Background Rising of gestational diabetes (GD) incidence along with obesity, leads to increasing both pregnancy and neonatal complications. In utero exposure to hyperglycaemia increases the risk of future obesity and type 2 diabetes development. The aim was to evaluate influence of metabolic disorders and body mass index (BMI) in women with GD on the risk of diabetic fetopathy development in their newborns. Materials and methods Monocentric, ambispective, observational study was conducted at Tertiary Perinatal Centre, Irkutsk, Russia, between January 2018 and January 2019. It included 34 newborns from mothers with GD. Inclusion criterion was confirmed GD in the mother. Pregnancy complications, perinatal outcomes in diabetic mothers and their newborns follow-up data were collected and analyzed. Results At birth, mean weight was 2647 grams (IQR 920–4420). Mean gestational age was 38 weeks (IQR 27–41). Among newborns, 52.9% was premature and 5.8% was small for gestational age. Symptomatic diabetic fetopathy (DF) was revealed in 17 infants (DF group), and 17 infants did not have DF (controls). Mothers of newborns with fetopathy were tested on GD at 31 (IQR 30–32) week of pregnancy, and mothers of controls (p=1.0) – at 25 (IQR 20–30) week. It was found that mothers of newborns with DF 6 times oftener had an elevated BMI at first pregnancy consultation than mothers of controls - 12 vs 2, respectively (OR = 3.4; 95% CI: 1.2–5.5), and they had excessive weight gain during pregnancy 3.5 times oftener than those without DF - 14 vs 4 (OR = 4.1; 95% CI: 1.0–6.7), respectively. GD was associated with hypertensive disorders of pregnancy (including pre-eclampsia, pregnancy-induced hypertension) in most mothers of DF group, comparing to controls (82.3% versus 47%; p=0.03). Ultrasonography detected excessive growth of the fetus (11.7%; p=0.2) and polyhydramnios (29.4%; p=0.3) in mothers of DF group. Mothers of DF group had caesarean sections 5 times oftener than mothers of controls: 10 vs 2 (p=0.004), respectively. Macrosomia, neonatal hypoglycaemia and hypocalcaemia were common symptoms among DF newborns compared with controls: 47% vs 11.7% (p=0.02), 100% vs 0 (p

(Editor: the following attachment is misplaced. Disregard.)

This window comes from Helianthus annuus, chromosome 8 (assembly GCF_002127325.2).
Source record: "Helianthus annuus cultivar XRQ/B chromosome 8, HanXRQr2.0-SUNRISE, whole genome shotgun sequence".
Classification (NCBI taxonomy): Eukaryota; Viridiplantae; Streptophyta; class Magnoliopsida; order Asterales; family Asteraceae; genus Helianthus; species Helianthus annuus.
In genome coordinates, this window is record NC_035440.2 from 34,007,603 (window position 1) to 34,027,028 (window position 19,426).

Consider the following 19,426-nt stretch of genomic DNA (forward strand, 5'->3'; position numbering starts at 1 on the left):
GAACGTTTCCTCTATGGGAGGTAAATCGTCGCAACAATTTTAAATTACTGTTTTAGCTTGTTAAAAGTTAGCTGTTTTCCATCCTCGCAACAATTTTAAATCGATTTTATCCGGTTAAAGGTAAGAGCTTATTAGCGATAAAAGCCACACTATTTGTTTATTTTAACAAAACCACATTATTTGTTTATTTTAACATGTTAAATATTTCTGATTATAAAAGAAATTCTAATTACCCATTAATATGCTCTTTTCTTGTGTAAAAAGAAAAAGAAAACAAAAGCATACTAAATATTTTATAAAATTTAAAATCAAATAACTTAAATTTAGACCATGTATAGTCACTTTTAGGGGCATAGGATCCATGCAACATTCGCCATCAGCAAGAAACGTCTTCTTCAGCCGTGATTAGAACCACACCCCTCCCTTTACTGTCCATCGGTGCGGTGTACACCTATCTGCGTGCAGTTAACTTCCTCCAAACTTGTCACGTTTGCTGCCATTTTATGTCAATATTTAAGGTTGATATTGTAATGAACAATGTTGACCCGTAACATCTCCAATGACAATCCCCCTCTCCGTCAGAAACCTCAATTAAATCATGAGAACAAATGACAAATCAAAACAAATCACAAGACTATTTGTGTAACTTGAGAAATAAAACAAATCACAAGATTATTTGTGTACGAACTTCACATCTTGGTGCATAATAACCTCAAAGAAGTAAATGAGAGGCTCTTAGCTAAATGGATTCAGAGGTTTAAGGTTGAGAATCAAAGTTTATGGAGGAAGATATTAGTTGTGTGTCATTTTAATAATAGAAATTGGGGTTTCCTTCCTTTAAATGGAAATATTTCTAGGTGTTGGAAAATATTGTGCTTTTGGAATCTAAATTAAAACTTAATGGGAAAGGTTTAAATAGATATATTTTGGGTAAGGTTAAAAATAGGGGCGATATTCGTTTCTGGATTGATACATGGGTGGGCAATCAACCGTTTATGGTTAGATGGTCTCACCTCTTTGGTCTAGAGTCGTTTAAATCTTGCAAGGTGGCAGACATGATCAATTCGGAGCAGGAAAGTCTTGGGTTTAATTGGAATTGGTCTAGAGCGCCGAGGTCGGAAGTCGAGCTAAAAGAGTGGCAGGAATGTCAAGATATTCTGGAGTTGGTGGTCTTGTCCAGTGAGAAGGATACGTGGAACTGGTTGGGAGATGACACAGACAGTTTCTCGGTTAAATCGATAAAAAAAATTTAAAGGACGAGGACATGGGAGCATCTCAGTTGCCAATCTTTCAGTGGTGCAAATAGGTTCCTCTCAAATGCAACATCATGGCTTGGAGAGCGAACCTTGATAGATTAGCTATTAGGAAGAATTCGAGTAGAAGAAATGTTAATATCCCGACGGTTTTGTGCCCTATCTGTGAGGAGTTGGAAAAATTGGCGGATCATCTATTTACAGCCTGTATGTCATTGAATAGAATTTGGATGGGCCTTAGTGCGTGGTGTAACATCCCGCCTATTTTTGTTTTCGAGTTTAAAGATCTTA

Vipin Gupta, Ruchi Saxena, Gagandeep Kaur Walia, Tripti Agarwal, Harsh Vats, Warwick Dunn, Caroline Relton, Ulla Sovio, Aris Papageorghiou, George Davey Smith, et al.